UK government loses data on 25 million Britons

Personal data on every child in the country and national insurance numbers and bank account details of parents and carers claiming child benefit have gone missing after the government sent two password-protected CDs through the post.

Personal data on every child in the country and national insurance numbers and bank account details of parents and carers claiming child benefit have gone missing after the government sent two password-protected CDs through the post.

The loss, one of the worst incidents of its kind, has sparked the sudden resignation of Paul Grey, the chairman of Her Majesty's Revenue and Customs (HMRC) today.

"HMRC has a responsibility towards the public. It has failed to meet the standards expected of it," Alastair Darling, the chancellor, said in the House of Commons today. "I deeply regret this and apologise for the anxiety that will be caused."

The lost data includes the names, addresses and dates of birth of every child in Britain, as well as financial information on adult claimants. A total of 25 million people are affected - more than two-fifths of the UK's population.

It emerged that HMRC sent the data, on all children, parents and carers claiming the UK's universal child benefit, from its office in Washington in the north-east of England, to the National Audit Office in London, which had requested it for audit purposes.

A junior employee of HMRC sent discs through the UK's standard postal service on 18 October. When the NAO reported the data had not been received, the employee resent the discs, although this time by registered, recorded post. The original discs were reported lost on 8 November, and the chancellor was informed on 10 November.

Darling told the House of Commons that he delayed reporting the loss initially to allow a thorough search to take place by Customs officials, and when this failed to produce results, to involve the police and to allow the UK's banks and building societies to establish checks on every affected account to look for suspicious activity.

"So far, they have found no evidence of such activity," Darling said. Checks have been back-dated to 18 October: "Again, so far, they have found no evidence of unusual activity." He added that the police do not believe the data has fallen into the wrong hands, but conceded that it was "highly probable" that the Data Protection Act had been breached.

Darling announced an enquiry into HMRC's data handling processes, to be carried out by Kieran Poynter, UK chairman of audit firm PricewaterhouseCoopers. He said HMRC has changed its procedures, so that the transmission of such data requires sign-off from a senior manager.

The opposition called for the government to abandon its plans for a national identity register and identity cards as a result of the breach. George Osborne, the shadow chancellor, who called the HMRC's loss a "catastrophic mistake", said it should mark the final blow for the identity card scheme.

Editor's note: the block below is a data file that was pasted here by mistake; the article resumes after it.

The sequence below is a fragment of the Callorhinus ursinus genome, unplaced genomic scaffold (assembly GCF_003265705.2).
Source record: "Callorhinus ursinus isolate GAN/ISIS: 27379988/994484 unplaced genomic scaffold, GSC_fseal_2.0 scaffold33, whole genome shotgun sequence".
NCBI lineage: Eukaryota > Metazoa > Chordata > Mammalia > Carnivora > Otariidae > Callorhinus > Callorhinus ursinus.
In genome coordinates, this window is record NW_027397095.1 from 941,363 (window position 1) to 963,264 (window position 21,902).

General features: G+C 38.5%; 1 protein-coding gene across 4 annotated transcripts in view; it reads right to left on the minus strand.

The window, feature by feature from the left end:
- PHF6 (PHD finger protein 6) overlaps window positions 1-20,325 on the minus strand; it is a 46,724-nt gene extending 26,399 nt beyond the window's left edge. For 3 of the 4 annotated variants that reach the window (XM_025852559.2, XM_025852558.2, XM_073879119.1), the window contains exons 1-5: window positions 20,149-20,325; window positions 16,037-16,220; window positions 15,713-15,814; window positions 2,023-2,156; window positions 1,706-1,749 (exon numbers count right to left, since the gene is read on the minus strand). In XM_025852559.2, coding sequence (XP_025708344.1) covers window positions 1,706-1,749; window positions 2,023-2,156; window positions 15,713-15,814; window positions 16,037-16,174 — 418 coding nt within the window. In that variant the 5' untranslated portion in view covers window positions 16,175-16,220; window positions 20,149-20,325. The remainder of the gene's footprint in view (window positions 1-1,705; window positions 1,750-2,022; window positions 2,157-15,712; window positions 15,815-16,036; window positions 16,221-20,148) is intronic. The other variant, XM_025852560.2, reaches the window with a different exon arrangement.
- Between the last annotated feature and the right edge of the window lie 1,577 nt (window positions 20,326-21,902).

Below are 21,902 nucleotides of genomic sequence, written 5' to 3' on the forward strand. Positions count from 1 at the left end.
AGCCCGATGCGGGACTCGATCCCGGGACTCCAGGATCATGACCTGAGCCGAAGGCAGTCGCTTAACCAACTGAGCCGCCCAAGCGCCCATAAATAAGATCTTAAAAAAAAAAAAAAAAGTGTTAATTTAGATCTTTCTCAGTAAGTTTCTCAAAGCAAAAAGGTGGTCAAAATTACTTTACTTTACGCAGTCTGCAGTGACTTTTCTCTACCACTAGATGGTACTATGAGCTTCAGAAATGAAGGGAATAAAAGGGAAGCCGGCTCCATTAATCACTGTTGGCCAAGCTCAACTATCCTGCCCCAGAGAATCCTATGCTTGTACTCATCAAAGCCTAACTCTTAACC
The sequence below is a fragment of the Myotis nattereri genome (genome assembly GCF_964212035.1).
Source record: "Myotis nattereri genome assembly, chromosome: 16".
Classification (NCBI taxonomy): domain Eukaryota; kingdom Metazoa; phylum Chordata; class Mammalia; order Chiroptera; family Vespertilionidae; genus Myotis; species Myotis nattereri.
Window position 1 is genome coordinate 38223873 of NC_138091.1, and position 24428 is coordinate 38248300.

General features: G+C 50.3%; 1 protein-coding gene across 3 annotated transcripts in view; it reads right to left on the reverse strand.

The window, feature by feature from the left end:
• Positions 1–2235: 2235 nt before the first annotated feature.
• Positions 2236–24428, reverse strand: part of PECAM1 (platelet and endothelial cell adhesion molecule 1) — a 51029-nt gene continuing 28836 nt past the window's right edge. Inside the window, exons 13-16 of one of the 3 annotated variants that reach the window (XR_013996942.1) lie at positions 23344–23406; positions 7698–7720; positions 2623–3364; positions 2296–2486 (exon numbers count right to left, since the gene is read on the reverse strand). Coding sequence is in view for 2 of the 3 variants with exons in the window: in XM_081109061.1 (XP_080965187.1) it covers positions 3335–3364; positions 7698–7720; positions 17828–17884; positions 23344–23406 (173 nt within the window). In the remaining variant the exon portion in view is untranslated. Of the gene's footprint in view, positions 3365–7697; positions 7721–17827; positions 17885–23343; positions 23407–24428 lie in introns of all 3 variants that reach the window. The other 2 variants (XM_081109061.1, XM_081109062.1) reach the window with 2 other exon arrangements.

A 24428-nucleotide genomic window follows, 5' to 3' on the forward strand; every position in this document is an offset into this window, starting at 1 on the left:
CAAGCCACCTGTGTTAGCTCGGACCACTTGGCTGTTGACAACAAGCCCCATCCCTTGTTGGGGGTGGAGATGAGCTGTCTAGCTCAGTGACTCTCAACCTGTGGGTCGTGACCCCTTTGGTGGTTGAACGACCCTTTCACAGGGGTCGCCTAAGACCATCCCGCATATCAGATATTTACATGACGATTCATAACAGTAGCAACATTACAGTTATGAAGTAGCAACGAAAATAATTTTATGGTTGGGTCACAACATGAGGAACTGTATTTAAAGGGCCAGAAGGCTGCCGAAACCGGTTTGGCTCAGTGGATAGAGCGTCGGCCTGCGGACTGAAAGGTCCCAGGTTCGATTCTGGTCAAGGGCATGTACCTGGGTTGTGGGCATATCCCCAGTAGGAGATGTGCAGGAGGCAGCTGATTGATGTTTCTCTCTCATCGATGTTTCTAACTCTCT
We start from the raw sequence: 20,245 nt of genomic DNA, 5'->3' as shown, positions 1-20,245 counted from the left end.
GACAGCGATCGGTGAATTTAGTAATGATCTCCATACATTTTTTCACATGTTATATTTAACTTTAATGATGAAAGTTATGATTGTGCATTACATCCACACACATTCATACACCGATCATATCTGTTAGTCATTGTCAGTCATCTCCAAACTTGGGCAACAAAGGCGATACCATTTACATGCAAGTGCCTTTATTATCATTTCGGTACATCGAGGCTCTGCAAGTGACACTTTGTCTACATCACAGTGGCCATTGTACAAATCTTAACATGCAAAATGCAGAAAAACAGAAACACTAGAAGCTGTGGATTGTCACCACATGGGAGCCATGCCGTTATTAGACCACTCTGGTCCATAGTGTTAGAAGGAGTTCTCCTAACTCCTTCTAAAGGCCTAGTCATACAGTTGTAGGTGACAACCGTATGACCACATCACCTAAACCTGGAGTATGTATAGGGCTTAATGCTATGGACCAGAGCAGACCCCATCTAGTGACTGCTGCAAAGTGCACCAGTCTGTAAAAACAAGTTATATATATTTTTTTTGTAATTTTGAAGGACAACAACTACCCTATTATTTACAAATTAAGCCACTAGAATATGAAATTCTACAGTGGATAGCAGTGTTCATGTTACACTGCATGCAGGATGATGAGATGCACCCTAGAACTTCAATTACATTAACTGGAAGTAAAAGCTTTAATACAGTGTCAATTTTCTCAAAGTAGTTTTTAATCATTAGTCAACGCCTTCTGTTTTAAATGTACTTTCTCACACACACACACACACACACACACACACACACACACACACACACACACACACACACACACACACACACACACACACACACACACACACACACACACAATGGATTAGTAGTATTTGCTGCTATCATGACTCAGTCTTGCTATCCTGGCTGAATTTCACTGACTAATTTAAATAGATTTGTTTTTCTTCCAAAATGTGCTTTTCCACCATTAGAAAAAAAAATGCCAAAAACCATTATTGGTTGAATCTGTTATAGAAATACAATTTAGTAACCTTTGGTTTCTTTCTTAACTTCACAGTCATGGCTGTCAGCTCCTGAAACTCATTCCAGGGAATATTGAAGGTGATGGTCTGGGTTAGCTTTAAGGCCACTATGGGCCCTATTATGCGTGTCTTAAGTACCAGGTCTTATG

He added that the government had compromised the information security of every family in Britain. "They simply cannot be trusted with people's personal information," he said. "Get a grip and deliver a basic level of competence."

Avivah Litan, a senior Gartner analyst, said she could not think of any more serious breach of personal information. Although the US Veterans Administration lost a laptop with a similar number of names, addresses and social security numbers, this did not include bank account details, which is the most highly-prized kind of data for fraudsters.

"Banks will be scrambling to think what to do. They will be looking for signs of fraud, and the first they see, they will shut down accounts," she said.

Litan said that, as the government has said the information is password-protected, "it is obviously not encrypted". She said such data should be encrypted even when within the organisation, and should be sent only through encrypted electronic transfer. She added that although only 1% of data lost on physical media is put to criminal use, the publicity around this case makes fraud more likely. In the worst case, a breach of the data could cost the UK £145m, she said.

In a statement, the information commissioner, Richard Thomas, said, "This is an extremely serious and disturbing security breach. This is not the first time that we have been made aware of breaches at HMRC - we are already investigating two other breaches. Incidents like these illustrate that any system is only as good as its weakest link."

"The alarm bells must now ring in every organisation about the risks of not protecting people's personal information properly. As I highlighted earlier this year, it is imperative that organisations earn public trust and confidence by addressing security and other data protection safeguards with the utmost vigour," he continued, adding that he welcomed the enquiry by Kieran Poynter.

On 14 November, the Information Commissioner's Office told a House of Lords enquiry that the government should introduce criminal penalties including prison sentences for severe breaches of personal data.

This article first appeared on the web-site of Infosecurity magazine,

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